Thursday, August 27, 2015

Those Darn Revolvers Just Bug Me!

I don't expect most Westerns to be historically accurate. I know most of them are set in the mythic Wild West that grew out of dime novels, not the real-life Old West.  And I know that, as a consequence, there will be some inaccuracies. I'm not bothered if a character is using a particular rifle in a movie set a few years before that rifle was actually invented. (And, to be honest, I would not always have detailed enough knowledge to recognize something like that.)

But there are limits to this--moments in which the historical inaccuracy jumps the film over that amorphous line where the Suspension of Disbelief ends.

Let's look at the 1953 film The Man from the Alamo. Glenn Ford is a man named John Stroud, who is part of the garrison at the Alamo in 1836. He and four other men learn that some Texas renegades on Santa Anna's payroll are killing and looting near their home town. They draw lots to decide who will go to protect their families. Stroud "wins."

So when Colonel Travis learns that no reinforcements are coming and asks for volunteers to stay, Stroud is the only one who does not step forward. (The story is a little weak here--there was no reason for Stroud NOT to explain why he was leaving, since Travis had effectively given him permission to do so. His failure to explain is why he's branded as a coward for the rest of the film.)

Well, he's too late to help the families and the Alamo falls before he can get back. So now pretty much everyone in Texas thinks he's a traitor. But that's the least of his problems. His primary task is to bring the renegades who killed his family to justice--and save a wagon train full of women and children in the bargain.

It's a really good movie. Like all Westerns directed by Budd Boetticher, it looks great and the action scenes are exciting. The final battle, with Stroud, a one-armed old man and a half-score of women battling the renegades, is fantastic.

The story has a four-act structure. Act 1 is the Alamo; Act 2 is Stroud discovering his family is dead and that everyone in Texas is ready to lynch him for his perceived cowardice; Act 3 involves him pretending to join the renegades; the final Act has him joining and then eventually leading the wagon train. Events lead Stroud from one act to the next in a smooth and logical manner.

Along the way, the theme of duty vs. family is revisited--we can honestly debate whether Stroud was right in leaving the Alamo, or whether another character is right in his decision when faced with a similar dilemma late in the film. Stroud himself claims he was wrong to leave, but someone else jumps to his defense. It's an interesting and sincerely delivered debate on moral responsibilities.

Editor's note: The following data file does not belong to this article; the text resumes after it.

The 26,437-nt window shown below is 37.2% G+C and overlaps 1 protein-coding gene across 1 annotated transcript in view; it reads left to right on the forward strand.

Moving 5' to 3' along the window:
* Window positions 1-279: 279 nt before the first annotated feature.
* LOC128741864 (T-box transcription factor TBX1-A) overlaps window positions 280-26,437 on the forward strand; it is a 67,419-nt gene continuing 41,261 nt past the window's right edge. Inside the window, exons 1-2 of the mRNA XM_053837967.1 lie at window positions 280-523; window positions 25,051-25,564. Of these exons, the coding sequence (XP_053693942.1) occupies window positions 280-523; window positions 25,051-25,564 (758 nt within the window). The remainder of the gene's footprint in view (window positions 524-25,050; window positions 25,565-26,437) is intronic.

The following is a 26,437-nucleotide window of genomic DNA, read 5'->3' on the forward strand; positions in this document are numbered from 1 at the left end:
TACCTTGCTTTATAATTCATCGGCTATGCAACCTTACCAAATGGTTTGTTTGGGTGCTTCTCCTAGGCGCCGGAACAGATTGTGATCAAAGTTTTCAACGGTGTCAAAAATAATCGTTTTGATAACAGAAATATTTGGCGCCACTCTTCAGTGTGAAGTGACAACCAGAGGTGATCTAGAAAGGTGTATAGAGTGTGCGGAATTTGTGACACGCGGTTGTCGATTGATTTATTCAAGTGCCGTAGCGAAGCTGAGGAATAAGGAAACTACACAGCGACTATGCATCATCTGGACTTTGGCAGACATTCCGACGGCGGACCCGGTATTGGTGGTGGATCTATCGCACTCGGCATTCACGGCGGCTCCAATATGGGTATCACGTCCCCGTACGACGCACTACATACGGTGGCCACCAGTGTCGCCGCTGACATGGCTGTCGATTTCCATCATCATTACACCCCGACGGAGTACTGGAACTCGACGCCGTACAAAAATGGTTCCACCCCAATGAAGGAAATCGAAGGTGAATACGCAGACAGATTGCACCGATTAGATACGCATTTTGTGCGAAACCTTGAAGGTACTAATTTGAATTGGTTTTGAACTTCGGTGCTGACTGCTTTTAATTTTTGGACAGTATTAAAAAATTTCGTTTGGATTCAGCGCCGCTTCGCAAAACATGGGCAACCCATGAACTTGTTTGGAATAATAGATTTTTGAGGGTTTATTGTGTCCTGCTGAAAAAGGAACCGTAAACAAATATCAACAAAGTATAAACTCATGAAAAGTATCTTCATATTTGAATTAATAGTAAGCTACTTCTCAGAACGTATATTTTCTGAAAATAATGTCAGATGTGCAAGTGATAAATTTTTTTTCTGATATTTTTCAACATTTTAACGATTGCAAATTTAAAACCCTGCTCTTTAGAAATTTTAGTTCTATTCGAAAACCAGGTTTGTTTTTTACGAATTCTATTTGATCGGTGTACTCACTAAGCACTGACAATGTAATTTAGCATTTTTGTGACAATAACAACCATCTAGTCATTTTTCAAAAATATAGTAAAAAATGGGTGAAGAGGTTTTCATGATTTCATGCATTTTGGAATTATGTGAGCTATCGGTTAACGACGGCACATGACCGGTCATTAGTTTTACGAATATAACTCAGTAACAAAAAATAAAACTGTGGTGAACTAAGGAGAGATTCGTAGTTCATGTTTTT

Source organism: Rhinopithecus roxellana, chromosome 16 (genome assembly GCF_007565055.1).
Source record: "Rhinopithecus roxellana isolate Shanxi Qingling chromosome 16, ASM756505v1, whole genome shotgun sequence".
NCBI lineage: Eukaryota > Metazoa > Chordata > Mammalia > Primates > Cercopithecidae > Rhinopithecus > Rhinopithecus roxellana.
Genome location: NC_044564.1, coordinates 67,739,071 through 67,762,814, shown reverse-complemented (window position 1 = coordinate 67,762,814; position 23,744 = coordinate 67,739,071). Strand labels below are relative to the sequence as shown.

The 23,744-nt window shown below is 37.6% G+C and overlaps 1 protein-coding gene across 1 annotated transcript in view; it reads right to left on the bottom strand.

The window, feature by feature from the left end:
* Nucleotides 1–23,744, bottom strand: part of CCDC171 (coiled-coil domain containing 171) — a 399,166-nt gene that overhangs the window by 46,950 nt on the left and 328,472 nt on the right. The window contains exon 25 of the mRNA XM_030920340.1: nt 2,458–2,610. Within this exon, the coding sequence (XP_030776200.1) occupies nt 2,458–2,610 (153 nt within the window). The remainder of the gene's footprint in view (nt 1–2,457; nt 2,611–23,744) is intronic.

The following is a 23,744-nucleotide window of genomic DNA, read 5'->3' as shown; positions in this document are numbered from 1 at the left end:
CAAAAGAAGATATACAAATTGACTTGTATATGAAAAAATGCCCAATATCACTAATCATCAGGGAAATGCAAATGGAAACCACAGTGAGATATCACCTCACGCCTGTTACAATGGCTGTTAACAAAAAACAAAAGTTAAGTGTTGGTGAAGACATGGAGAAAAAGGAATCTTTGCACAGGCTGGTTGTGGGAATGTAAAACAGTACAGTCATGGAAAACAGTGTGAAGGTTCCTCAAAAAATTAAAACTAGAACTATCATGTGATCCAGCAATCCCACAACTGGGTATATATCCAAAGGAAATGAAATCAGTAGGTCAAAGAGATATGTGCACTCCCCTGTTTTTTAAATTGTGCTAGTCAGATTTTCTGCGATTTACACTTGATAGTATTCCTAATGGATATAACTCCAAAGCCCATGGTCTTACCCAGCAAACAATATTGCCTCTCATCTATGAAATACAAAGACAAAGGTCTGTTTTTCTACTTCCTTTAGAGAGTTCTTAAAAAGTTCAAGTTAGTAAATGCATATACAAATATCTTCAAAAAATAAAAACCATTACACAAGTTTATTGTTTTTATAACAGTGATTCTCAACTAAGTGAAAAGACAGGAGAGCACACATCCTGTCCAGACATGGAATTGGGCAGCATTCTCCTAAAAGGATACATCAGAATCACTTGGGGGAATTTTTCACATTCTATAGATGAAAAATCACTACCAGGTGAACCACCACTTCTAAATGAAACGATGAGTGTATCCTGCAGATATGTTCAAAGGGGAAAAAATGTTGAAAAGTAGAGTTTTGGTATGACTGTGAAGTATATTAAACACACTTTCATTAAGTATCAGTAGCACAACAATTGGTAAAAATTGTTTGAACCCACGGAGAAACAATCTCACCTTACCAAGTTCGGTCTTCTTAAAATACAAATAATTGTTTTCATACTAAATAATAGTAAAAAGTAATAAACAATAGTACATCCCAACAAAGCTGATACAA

The cast is superb. Ford gives an understated performance as Stroud, showing emotion without allowing the emotions to leak over into melodrama. Victor Jory and Neville Brand are the primary bad guys--and any movie with either of those two playing bad guys immediately jumps up a few notches in quality.

Because it tells such a great story, I'm not at all bothered by most of the historical inaccuracies in the film. The incorrect layout of the Alamo or Travis' age (the actor playing him is 25 years too old) are all beside the point in this case. This is a mythic Wild West version of the Texas War, so it doesn't have to be accurate to history in most ways.

I'm even okay with the fact that everyone is dressed like a cowboy from the 1870s or 1880s. Heck, it's Texas in the Old West. They're supposed to dress like that and the heck with what history says!

But, by golly, the revolvers that everyone carries bug me to no end. The rifles are okay--they are muzzle-loading flintlocks that would have been common in 1836. But the pistols also should have been flintlocks, with perhaps a few percussion cap weapons mixed in. There would not have been any six-shooters. But everyone in this movie who uses a handgun uses a six-shooter.

For me, this is just one step too far over that Suspension of Disbelief line. It bothers me the way it would bother me if a King Arthur movie armed the Knights of the Round Table with tommy guns.

On the other hand, I'm not bothered by most King Arthur stories tossing in castles, plate armor and codes of chivalry that are several centuries too early to have been around in Arthur's time. Because that's what the Days of King Arthur are supposed to look like and the heck with what history says!

So I fully realize I'm being inconsistent in what I do or do not find acceptable. The Man from The Alamo is an excellent Western in every respect except those revolvers--and whether or not the revolvers bother you is a completely subjective thing. They do indeed bug me, but they might not bug you at all.

You know--come to think of it---Arthurian knights wielding submachine guns. That actually sounds kinda cool, doesn't it?

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